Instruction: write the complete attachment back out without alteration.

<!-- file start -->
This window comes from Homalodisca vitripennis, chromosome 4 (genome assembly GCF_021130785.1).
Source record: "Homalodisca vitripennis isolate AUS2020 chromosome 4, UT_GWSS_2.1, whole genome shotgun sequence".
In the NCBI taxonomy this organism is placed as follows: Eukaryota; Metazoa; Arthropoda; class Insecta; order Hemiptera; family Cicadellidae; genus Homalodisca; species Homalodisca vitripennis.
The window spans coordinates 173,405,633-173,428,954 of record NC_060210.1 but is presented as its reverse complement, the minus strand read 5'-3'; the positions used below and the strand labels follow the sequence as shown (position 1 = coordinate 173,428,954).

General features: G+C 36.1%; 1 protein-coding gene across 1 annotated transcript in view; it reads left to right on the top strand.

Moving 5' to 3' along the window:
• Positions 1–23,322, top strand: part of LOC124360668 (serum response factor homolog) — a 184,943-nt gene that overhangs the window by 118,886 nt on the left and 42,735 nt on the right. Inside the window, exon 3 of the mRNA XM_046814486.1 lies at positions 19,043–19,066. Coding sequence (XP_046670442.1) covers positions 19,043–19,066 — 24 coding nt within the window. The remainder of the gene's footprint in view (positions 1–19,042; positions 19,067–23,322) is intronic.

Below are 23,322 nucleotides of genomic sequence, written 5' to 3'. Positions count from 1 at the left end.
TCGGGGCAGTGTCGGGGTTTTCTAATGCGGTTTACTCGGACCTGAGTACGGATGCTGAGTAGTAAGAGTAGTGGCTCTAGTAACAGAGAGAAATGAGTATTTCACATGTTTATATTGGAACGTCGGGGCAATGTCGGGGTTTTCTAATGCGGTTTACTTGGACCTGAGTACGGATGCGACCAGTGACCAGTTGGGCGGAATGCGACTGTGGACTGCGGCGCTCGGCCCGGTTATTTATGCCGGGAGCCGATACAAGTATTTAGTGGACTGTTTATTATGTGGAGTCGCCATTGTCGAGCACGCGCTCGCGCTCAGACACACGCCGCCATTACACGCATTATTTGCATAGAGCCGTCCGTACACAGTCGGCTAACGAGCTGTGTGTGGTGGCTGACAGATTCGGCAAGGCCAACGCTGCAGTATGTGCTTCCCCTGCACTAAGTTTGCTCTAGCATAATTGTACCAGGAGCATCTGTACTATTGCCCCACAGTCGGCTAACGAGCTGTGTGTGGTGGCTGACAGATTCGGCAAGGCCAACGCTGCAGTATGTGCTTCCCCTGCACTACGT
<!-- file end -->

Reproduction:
This window comes from Homalodisca vitripennis, chromosome 4 (genome assembly GCF_021130785.1).
Source record: "Homalodisca vitripennis isolate AUS2020 chromosome 4, UT_GWSS_2.1, whole genome shotgun sequence".
In the NCBI taxonomy this organism is placed as follows: Eukaryota; Metazoa; Arthropoda; class Insecta; order Hemiptera; family Cicadellidae; genus Homalodisca; species Homalodisca vitripennis.
The window spans coordinates 173,405,633-173,428,954 of record NC_060210.1 but is presented as its reverse complement, the minus strand read 5'-3'; the positions used below and the strand labels follow the sequence as shown (position 1 = coordinate 173,428,954).

General features: G+C 36.1%; 1 protein-coding gene across 1 annotated transcript in view; it reads left to right on the top strand.

Moving 5' to 3' along the window:
• Positions 1–23,322, top strand: part of LOC124360668 (serum response factor homolog) — a 184,943-nt gene that overhangs the window by 118,886 nt on the left and 42,735 nt on the right. Inside the window, exon 3 of the mRNA XM_046814486.1 lies at positions 19,043–19,066. Coding sequence (XP_046670442.1) covers positions 19,043–19,066 — 24 coding nt within the window. The remainder of the gene's footprint in view (positions 1–19,042; positions 19,067–23,322) is intronic.

Below are 23,322 nucleotides of genomic sequence, written 5' to 3'. Positions count from 1 at the left end.
TCGGGGCAGTGTCGGGGTTTTCTAATGCGGTTTACTCGGACCTGAGTACGGATGCTGAGTAGTAAGAGTAGTGGCTCTAGTAACAGAGAGAAATGAGTATTTCACATGTTTATATTGGAACGTCGGGGCAATGTCGGGGTTTTCTAATGCGGTTTACTTGGACCTGAGTACGGATGCGACCAGTGACCAGTTGGGCGGAATGCGACTGTGGACTGCGGCGCTCGGCCCGGTTATTTATGCCGGGAGCCGATACAAGTATTTAGTGGACTGTTTATTATGTGGAGTCGCCATTGTCGAGCACGCGCTCGCGCTCAGACACACGCCGCCATTACACGCATTATTTGCATAGAGCCGTCCGTACACAGTCGGCTAACGAGCTGTGTGTGGTGGCTGACAGATTCGGCAAGGCCAACGCTGCAGTATGTGCTTCCCCTGCACTAAGTTTGCTCTAGCATAATTGTACCAGGAGCATCTGTACTATTGCCCCACAGTCGGCTAACGAGCTGTGTGTGGTGGCTGACAGATTCGGCAAGGCCAACGCTGCAGTATGTGCTTCCCCTGCACTACGT